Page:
• Image Credit: Volkswagen
  • Image Credit: Volkswagen
  • Image Credit: Volkswagen
  • Image Credit: Volkswagen
  • Image Credit: Volkswagen
  • Image Credit: Volkswagen
  • Image Credit: Volkswagen
  • Image Credit: Volkswagen
  • Image Credit: Volkswagen
  • Image Credit: Volkswagen
  • Image Credit: Volkswagen
  • Image Credit: Volkswagen
  • Image Credit: Volkswagen
  • Image Credit: Volkswagen
  • Image Credit: Volkswagen
Snow-covered frozen lakes make good show grounds for automakers intent on demonstrating superiority – or lack thereof – regarding drive and stability-control systems, which is why Volkswagen invited us to Quebec's Laurentian region to sample 4Motion Atlas and Golf Alltrack models. Fortunately for us, the weather didn't cooperate.

A tourism-busting weekend of warm weather preceded our visit, thinning the ice sufficiently that said VWs would have sunk in the unfrozen lake. The back-up plan meant we got real road time, with bumps, dips, stops, turns, and elevation changes ice simply doesn't offer. Although we got up to 52 mph indicated only once, and dynamic loads were severely traction-limited, this was still better than verifying for the umpteenth time that modern electronics are indeed faster than most humans.

The Atlas crossover uses the same basic all-wheel-drive system as the Golf R and Alltrack, a fifth-generation clutch-pack arrangement often referred to as a Haldex system, which is built by BorgWarner. A console rotary dial selects one of four drive modes, while the mode button within it adjusts powertrain programming. The AWD control unit, pump, and clutch pack are packaged just ahead of the rear axle centerline, so the 4Motion models get a unique subframe.

2018 Volkswagen Atlas2018 Volkswagen Atlas2018 Volkswagen Atlas

Both the 235-horsepower turbo 2.0-liter four and 276-hp VR6 come with an eight-speed automatic, but only the VR6 offers the 4Motion option. This is mildly puzzling as early hints suggested both would offer it, the VR6's torque output isn't notably superior to the four's, and the turbo would be advantageous at altitudes where all-wheel drive may be more desirable.

As far as traction goes on frozen roads with gradients to 15 percent – and there really wasn't much difference between the paved and "off-road" routes we drove – neither the Atlas nor the Alltrack could be forced to put a wheel wrong. Credit winter tires (Continentals on Alltrack, Pirelli Scorpions on Atlas) for part of that, but only at full throttle in the Atlas's off-road mode did tire spin become obvious, that because wheel speed is beneficial in sand. It's worth noting that 4Motion is not predictive, so matting the gas from rest will slip the front tires part of a rotation, that fraction of a second in which the system reads slip and loads up the clutch pack, and it is not variable side-to-side nor intended as any kind of cornering enhancer.

In other respects, the Atlas has similar input feel to the Alltrack and most other VWs aside from the Touareg. It bounded over wallowing roads with controlled body motions even when suspension was pushed to both travel limits, and in a pleasant surprise no front-wheel splash ever hit the hood or windshield despite the minimal front overhang. There's no impression that decent dynamics were sacrificed in the name of isolation or softness, and it feels quite a bit lighter than a Touareg or Ford Explorer. It's no GTI, but there's enough fahrvegnügen to know it comes from the same manufacturer. And while it's built on the same MQB platform as the Golf, the Atlas is seven inches wider.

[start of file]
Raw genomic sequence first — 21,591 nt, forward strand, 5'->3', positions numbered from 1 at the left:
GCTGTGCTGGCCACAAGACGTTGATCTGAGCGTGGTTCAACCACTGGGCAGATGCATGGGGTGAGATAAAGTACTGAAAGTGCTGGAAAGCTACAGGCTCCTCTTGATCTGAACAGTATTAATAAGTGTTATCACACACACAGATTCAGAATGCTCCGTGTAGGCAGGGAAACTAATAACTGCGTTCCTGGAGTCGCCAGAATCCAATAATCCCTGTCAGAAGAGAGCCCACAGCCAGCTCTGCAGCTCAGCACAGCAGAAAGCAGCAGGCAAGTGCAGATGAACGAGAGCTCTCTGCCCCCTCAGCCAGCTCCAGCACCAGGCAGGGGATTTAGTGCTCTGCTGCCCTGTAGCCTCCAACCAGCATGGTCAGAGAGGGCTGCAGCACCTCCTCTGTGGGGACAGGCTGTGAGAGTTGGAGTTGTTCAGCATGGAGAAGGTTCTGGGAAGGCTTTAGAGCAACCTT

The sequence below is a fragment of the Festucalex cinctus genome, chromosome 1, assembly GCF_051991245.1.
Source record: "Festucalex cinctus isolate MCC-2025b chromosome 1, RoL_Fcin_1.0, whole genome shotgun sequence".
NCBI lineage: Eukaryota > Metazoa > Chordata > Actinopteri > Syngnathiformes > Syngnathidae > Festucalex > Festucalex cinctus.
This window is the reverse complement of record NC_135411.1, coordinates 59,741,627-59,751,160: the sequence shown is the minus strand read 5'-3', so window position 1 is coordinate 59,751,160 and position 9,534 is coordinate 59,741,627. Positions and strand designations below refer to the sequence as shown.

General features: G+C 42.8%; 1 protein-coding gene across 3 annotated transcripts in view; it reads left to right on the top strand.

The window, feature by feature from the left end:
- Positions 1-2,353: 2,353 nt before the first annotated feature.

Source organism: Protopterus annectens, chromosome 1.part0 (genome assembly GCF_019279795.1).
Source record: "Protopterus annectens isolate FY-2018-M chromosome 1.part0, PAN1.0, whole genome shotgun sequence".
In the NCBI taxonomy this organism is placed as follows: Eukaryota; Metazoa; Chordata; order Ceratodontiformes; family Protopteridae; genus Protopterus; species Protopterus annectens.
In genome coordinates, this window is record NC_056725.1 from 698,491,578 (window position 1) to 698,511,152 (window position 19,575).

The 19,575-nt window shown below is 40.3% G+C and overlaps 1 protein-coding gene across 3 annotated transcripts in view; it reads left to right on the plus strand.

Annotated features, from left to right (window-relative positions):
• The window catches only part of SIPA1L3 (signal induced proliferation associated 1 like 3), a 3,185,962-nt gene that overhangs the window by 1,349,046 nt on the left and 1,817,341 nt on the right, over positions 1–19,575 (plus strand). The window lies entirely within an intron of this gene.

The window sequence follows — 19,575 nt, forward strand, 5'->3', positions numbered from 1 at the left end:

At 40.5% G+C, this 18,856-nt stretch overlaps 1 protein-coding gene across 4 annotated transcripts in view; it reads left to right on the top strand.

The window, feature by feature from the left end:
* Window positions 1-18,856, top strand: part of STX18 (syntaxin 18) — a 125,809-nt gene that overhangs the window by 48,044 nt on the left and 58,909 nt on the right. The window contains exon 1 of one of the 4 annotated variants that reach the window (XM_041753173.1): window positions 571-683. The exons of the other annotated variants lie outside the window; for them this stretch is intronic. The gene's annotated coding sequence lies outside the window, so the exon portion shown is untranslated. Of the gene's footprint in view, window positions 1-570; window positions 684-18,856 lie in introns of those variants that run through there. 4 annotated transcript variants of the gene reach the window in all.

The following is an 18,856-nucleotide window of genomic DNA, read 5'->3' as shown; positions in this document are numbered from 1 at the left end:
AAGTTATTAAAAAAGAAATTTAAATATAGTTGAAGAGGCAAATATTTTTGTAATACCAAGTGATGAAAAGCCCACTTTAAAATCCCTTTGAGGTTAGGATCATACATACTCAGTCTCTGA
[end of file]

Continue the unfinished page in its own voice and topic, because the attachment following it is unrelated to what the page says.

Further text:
2018 Volkswagen Atlas

Think scaled-up VW sedan inside, with styling, controls, and finishes familiar to any VW driver and proportionally enlarged. Although the same length and just an in inch narrower than an Explorer, the Atlas feels much larger inside, with superior space efficiency aided by generous daylight openings and allowing a big middle seat and simple third-row entry/egress. Your six-foot-plus correspondent had little trouble getting in and out of the way back or finding adequate headroom, but knee and size-12 boot space are limited if the middle row is slid aft. Cargo space appears competitive and there's a spare beneath the floor, accessed from inside.

Standard equipment includes LED headlights and App-Connect (Apple CarPlay and Android Auto), with VW's digital dash, a 480-watt Fender audio system, and driver assists including head-in self-parking among the options. We've been told to expect Atlas prices to range from $30,000 to $48,000, roughly matching the spread between a front-drive four-cylinder base Toyota Highlander and the top Platinum AWD V6 model.

We'll know more about the Atlas, including its full specifications, in a month or so. This brief drive showed that it should be competitive and will likely join the Jetta and new larger Tiguan atop VW's sales charts. The brand's first three-row crossover will arrive at dealers in May.

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Autoblog accepts vehicle loans from auto manufacturers with a tank of gas and sometimes insurance for the purpose of evaluation and editorial content. Like most of the auto news industry, we also sometimes accept travel, lodging and event access for vehicle drive and news coverage opportunities. Our opinions and criticism remain our own — we do not accept sponsored editorial.

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